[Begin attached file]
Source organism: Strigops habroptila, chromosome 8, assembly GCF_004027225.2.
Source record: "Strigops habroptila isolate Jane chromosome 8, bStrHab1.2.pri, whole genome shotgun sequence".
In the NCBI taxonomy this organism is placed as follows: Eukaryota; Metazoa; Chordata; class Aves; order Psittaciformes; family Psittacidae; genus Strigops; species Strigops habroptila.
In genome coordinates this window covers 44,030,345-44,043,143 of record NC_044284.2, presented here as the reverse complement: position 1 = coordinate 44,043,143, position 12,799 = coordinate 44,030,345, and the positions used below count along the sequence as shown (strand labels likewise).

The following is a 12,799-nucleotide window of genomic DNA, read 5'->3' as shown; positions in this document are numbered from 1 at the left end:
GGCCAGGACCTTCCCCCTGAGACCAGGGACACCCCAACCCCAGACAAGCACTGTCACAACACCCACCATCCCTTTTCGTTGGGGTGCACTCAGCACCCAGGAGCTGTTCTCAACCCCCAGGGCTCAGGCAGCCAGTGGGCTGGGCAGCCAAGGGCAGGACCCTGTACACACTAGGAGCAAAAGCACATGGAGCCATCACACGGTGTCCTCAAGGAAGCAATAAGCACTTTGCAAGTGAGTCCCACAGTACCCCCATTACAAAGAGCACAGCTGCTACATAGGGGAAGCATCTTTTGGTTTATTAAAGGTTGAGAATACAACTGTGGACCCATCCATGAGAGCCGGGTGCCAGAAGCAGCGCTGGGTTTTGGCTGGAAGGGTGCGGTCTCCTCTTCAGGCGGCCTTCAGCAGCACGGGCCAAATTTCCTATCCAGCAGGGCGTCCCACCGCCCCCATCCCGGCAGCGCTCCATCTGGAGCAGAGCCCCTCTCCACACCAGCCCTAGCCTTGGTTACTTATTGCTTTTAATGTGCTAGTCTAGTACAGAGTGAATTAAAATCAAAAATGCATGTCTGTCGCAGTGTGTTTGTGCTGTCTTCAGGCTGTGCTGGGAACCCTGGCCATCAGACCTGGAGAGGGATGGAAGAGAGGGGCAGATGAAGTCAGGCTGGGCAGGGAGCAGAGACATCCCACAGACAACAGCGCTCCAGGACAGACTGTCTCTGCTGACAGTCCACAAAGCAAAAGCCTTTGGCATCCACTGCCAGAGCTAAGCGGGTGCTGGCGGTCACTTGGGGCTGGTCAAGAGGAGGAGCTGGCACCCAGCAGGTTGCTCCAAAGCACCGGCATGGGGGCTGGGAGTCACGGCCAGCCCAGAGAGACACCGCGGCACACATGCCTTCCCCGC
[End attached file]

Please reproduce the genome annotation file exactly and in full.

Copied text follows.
Source organism: Strigops habroptila, chromosome 8, assembly GCF_004027225.2.
Source record: "Strigops habroptila isolate Jane chromosome 8, bStrHab1.2.pri, whole genome shotgun sequence".
In the NCBI taxonomy this organism is placed as follows: Eukaryota; Metazoa; Chordata; class Aves; order Psittaciformes; family Psittacidae; genus Strigops; species Strigops habroptila.
In genome coordinates this window covers 44,030,345-44,043,143 of record NC_044284.2, presented here as the reverse complement: position 1 = coordinate 44,043,143, position 12,799 = coordinate 44,030,345, and the positions used below count along the sequence as shown (strand labels likewise).

The following is a 12,799-nucleotide window of genomic DNA, read 5'->3' as shown; positions in this document are numbered from 1 at the left end:
GGCCAGGACCTTCCCCCTGAGACCAGGGACACCCCAACCCCAGACAAGCACTGTCACAACACCCACCATCCCTTTTCGTTGGGGTGCACTCAGCACCCAGGAGCTGTTCTCAACCCCCAGGGCTCAGGCAGCCAGTGGGCTGGGCAGCCAAGGGCAGGACCCTGTACACACTAGGAGCAAAAGCACATGGAGCCATCACACGGTGTCCTCAAGGAAGCAATAAGCACTTTGCAAGTGAGTCCCACAGTACCCCCATTACAAAGAGCACAGCTGCTACATAGGGGAAGCATCTTTTGGTTTATTAAAGGTTGAGAATACAACTGTGGACCCATCCATGAGAGCCGGGTGCCAGAAGCAGCGCTGGGTTTTGGCTGGAAGGGTGCGGTCTCCTCTTCAGGCGGCCTTCAGCAGCACGGGCCAAATTTCCTATCCAGCAGGGCGTCCCACCGCCCCCATCCCGGCAGCGCTCCATCTGGAGCAGAGCCCCTCTCCACACCAGCCCTAGCCTTGGTTACTTATTGCTTTTAATGTGCTAGTCTAGTACAGAGTGAATTAAAATCAAAAATGCATGTCTGTCGCAGTGTGTTTGTGCTGTCTTCAGGCTGTGCTGGGAACCCTGGCCATCAGACCTGGAGAGGGATGGAAGAGAGGGGCAGATGAAGTCAGGCTGGGCAGGGAGCAGAGACATCCCACAGACAACAGCGCTCCAGGACAGACTGTCTCTGCTGACAGTCCACAAAGCAAAAGCCTTTGGCATCCACTGCCAGAGCTAAGCGGGTGCTGGCGGTCACTTGGGGCTGGTCAAGAGGAGGAGCTGGCACCCAGCAGGTTGCTCCAAAGCACCGGCATGGGGGCTGGGAGTCACGGCCAGCCCAGAGAGACACCGCGGCACACATGCCTTCCCCGC